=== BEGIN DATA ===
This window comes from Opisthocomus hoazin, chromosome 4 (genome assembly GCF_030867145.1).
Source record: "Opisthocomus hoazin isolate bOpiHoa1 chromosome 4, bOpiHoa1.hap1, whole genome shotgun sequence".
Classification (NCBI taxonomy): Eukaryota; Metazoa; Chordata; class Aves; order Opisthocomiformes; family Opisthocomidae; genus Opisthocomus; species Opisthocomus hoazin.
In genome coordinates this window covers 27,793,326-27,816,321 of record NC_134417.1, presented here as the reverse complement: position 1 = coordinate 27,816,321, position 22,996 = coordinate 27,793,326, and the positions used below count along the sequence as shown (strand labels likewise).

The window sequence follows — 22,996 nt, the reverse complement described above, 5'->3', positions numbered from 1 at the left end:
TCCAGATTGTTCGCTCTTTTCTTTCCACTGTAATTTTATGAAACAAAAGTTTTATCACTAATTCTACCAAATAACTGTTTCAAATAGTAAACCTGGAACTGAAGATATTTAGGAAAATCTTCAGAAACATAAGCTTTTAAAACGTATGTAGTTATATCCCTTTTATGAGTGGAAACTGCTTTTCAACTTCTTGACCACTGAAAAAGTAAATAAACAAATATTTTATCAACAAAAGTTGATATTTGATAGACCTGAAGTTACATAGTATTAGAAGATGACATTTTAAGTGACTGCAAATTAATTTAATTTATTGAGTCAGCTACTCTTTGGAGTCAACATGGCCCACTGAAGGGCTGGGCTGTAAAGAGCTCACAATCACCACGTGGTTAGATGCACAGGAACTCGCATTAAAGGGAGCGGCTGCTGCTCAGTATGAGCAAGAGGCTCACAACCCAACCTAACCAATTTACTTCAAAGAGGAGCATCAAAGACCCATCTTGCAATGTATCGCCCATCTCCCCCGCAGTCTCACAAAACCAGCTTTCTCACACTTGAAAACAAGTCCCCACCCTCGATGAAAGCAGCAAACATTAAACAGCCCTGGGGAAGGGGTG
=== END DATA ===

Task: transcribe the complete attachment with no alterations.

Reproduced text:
This window comes from Opisthocomus hoazin, chromosome 4 (genome assembly GCF_030867145.1).
Source record: "Opisthocomus hoazin isolate bOpiHoa1 chromosome 4, bOpiHoa1.hap1, whole genome shotgun sequence".
Classification (NCBI taxonomy): Eukaryota; Metazoa; Chordata; class Aves; order Opisthocomiformes; family Opisthocomidae; genus Opisthocomus; species Opisthocomus hoazin.
In genome coordinates this window covers 27,793,326-27,816,321 of record NC_134417.1, presented here as the reverse complement: position 1 = coordinate 27,816,321, position 22,996 = coordinate 27,793,326, and the positions used below count along the sequence as shown (strand labels likewise).

The window sequence follows — 22,996 nt, the reverse complement described above, 5'->3', positions numbered from 1 at the left end:
TCCAGATTGTTCGCTCTTTTCTTTCCACTGTAATTTTATGAAACAAAAGTTTTATCACTAATTCTACCAAATAACTGTTTCAAATAGTAAACCTGGAACTGAAGATATTTAGGAAAATCTTCAGAAACATAAGCTTTTAAAACGTATGTAGTTATATCCCTTTTATGAGTGGAAACTGCTTTTCAACTTCTTGACCACTGAAAAAGTAAATAAACAAATATTTTATCAACAAAAGTTGATATTTGATAGACCTGAAGTTACATAGTATTAGAAGATGACATTTTAAGTGACTGCAAATTAATTTAATTTATTGAGTCAGCTACTCTTTGGAGTCAACATGGCCCACTGAAGGGCTGGGCTGTAAAGAGCTCACAATCACCACGTGGTTAGATGCACAGGAACTCGCATTAAAGGGAGCGGCTGCTGCTCAGTATGAGCAAGAGGCTCACAACCCAACCTAACCAATTTACTTCAAAGAGGAGCATCAAAGACCCATCTTGCAATGTATCGCCCATCTCCCCCGCAGTCTCACAAAACCAGCTTTCTCACACTTGAAAACAAGTCCCCACCCTCGATGAAAGCAGCAAACATTAAACAGCCCTGGGGAAGGGGTG